Within her mesmerizing smile, there hid a hint of sadness that glimmered in her eyes, and only those close to her could read it. As we exchange pleasantries and settle down for coffee, she enquires about my work, and I tell her about the frustration in my mind.
‘Well it bothers me too,’ she trails with her radiant smile brightening up the entire room. ‘It is annoying when you spend hours immersed in your morning paper and when you close, you do not know if you have read the right content.’
I prod her to share more of her thoughts, and she begins her sermon, something that I enjoy and yet like to mock.
‘The other day, T, (She always addressed me with the first letter of my last name) we were driving and my 12-year-old despite repeated warnings flung an empty carton onto to the road. This behaviour in spite of me slowing down close to the bin and asking her to get out of the car to discard it.’
I was curious to know where she was arriving.
‘It was not a big crime by Indian standards,’ she continued. ‘But if someone were to question her, she would blame the wind.’
‘Sorry,’ I say.
‘It is a scenario in which she could say that she had taken care to dispose the carton with care and yet it landed on the road with a strong wind.’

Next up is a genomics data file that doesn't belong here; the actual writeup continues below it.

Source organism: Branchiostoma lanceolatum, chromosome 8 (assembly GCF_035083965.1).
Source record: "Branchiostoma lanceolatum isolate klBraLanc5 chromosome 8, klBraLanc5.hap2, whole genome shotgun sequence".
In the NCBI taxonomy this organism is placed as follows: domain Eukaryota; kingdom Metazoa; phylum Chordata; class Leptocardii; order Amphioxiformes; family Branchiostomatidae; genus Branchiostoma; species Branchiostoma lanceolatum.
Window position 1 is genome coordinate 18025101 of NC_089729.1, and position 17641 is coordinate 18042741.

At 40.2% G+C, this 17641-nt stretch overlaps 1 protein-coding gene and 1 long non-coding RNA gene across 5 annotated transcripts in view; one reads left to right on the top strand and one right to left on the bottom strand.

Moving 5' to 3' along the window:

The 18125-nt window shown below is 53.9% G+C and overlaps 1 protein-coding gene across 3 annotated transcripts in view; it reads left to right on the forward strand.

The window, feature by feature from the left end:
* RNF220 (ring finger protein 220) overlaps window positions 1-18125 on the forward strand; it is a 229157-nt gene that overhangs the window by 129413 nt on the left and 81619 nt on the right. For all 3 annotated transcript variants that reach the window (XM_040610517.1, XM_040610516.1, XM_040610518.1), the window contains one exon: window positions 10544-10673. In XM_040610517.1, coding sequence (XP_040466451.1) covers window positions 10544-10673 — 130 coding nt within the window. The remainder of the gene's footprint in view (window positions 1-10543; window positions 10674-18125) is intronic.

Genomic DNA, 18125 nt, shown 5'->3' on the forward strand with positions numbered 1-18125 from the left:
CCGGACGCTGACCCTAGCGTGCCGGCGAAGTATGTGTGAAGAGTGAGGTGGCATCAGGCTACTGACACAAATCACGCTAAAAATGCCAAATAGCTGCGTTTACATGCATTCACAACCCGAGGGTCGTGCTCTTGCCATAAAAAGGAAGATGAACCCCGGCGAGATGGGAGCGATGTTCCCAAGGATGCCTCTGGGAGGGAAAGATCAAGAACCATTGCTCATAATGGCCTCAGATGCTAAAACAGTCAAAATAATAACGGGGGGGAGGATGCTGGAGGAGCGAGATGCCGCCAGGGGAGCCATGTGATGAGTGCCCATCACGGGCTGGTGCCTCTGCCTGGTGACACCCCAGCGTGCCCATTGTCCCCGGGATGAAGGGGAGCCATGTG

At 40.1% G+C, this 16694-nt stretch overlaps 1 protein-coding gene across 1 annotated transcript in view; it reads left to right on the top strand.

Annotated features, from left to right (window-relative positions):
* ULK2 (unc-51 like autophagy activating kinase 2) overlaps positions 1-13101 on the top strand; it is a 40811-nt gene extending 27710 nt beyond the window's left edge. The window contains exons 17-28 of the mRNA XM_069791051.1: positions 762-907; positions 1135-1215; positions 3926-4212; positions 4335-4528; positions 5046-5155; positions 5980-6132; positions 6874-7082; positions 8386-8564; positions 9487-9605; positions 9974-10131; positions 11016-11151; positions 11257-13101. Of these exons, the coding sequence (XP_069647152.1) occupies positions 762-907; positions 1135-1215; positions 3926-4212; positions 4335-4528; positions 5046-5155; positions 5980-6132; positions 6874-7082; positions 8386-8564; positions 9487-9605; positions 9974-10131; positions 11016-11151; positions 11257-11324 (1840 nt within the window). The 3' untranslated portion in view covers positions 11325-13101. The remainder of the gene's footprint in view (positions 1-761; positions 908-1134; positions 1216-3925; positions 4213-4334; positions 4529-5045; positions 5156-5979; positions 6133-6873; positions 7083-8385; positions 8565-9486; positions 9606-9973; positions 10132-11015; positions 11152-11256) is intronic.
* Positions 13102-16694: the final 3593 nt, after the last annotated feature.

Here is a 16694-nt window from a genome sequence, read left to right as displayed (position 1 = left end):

‘So?’ I ask, a little perplexed.
‘We are a society of, well as my 12-year-old puts it, losers. We have failed at multiple levels and hence the blame game. Well, in my opinion, the truth is not a prism. You cannot have multitude angels and myriad hues.’
I couldn’t say I agreed with her, but let her continue.
‘Well, in yesterday’s incident, I failed as a parent to correct my daughter, and my daughter failed as a citizen to keep her streets clean. Yet, we both complain time and again about our inefficient municipal workers and curse them to hell when they go on a strike’.
‘It is a similar scenario everywhere, don’t you think,’ she continues without waiting for my response. ‘From the sweeper who does a shabby work to the ward representative who is immune to erroneous work, we have all failed.’
I couldn’t help but agree with what she was saying.
She continues between sips of her coffee. ‘From the employee who manipulates his medical bills to the corporate bigwigs who abuse natural water bodies to build structures that smear our beautiful skyline, we have all failed.’
‘From the greedy vendor who uses Feviryl as a substitute for milk and sells the chemical- laden tea to children, to the governments that sells perennial rivers to the Cola companies, we are a society of collective failure headed towards collapse.’
‘Do you get me, T? The more complex our lies get, the more variation there is to reality and for that matter, even validity. To put it in your style, the more the vicious roots of dishonesty spreads, the more alternatives there are to the hues of grey.’
While I let that thought sink in, she wipes her mouth with a tissue. ‘Brace yourself, brother, the victim you are about to meet is in bad shape.’
As we step out, the storm clouds darken overhead, and the dense winds strangulate our respiratory tract. Praying for quick relief, we run to our cars.